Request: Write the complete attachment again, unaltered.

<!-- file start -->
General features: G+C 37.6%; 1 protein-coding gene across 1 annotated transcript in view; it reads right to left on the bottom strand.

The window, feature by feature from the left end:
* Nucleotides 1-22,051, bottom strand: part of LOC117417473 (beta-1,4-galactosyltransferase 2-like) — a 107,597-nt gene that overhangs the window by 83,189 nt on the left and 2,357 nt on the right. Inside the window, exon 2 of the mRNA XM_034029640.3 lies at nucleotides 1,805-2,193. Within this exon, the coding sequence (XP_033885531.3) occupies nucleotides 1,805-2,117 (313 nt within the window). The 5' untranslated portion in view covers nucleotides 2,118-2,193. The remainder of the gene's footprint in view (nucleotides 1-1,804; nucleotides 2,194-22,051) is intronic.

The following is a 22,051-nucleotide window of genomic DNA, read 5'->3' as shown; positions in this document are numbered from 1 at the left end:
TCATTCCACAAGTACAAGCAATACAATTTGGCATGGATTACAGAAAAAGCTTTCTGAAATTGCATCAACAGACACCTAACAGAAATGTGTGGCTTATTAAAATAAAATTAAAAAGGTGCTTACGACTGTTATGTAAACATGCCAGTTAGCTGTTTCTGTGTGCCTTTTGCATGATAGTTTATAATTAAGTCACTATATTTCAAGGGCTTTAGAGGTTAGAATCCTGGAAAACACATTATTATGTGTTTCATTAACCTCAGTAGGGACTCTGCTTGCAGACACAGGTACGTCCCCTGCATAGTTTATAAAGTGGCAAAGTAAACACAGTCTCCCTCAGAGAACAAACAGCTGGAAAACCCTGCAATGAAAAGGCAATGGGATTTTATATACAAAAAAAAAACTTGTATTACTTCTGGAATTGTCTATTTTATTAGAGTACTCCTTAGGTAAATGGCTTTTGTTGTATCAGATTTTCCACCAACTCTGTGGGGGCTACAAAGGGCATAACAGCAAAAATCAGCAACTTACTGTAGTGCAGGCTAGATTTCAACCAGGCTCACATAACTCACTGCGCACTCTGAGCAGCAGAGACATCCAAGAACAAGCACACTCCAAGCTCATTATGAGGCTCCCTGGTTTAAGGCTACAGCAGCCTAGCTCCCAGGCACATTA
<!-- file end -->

General features: G+C 37.6%; 1 protein-coding gene across 1 annotated transcript in view; it reads right to left on the bottom strand.

The window, feature by feature from the left end:
* Nucleotides 1-22,051, bottom strand: part of LOC117417473 (beta-1,4-galactosyltransferase 2-like) — a 107,597-nt gene that overhangs the window by 83,189 nt on the left and 2,357 nt on the right. Inside the window, exon 2 of the mRNA XM_034029640.3 lies at nucleotides 1,805-2,193. Within this exon, the coding sequence (XP_033885531.3) occupies nucleotides 1,805-2,117 (313 nt within the window). The 5' untranslated portion in view covers nucleotides 2,118-2,193. The remainder of the gene's footprint in view (nucleotides 1-1,804; nucleotides 2,194-22,051) is intronic.

The following is a 22,051-nucleotide window of genomic DNA, read 5'->3' as shown; positions in this document are numbered from 1 at the left end:
TCATTCCACAAGTACAAGCAATACAATTTGGCATGGATTACAGAAAAAGCTTTCTGAAATTGCATCAACAGACACCTAACAGAAATGTGTGGCTTATTAAAATAAAATTAAAAAGGTGCTTACGACTGTTATGTAAACATGCCAGTTAGCTGTTTCTGTGTGCCTTTTGCATGATAGTTTATAATTAAGTCACTATATTTCAAGGGCTTTAGAGGTTAGAATCCTGGAAAACACATTATTATGTGTTTCATTAACCTCAGTAGGGACTCTGCTTGCAGACACAGGTACGTCCCCTGCATAGTTTATAAAGTGGCAAAGTAAACACAGTCTCCCTCAGAGAACAAACAGCTGGAAAACCCTGCAATGAAAAGGCAATGGGATTTTATATACAAAAAAAAAACTTGTATTACTTCTGGAATTGTCTATTTTATTAGAGTACTCCTTAGGTAAATGGCTTTTGTTGTATCAGATTTTCCACCAACTCTGTGGGGGCTACAAAGGGCATAACAGCAAAAATCAGCAACTTACTGTAGTGCAGGCTAGATTTCAACCAGGCTCACATAACTCACTGCGCACTCTGAGCAGCAGAGACATCCAAGAACAAGCACACTCCAAGCTCATTATGAGGCTCCCTGGTTTAAGGCTACAGCAGCCTAGCTCCCAGGCACATTA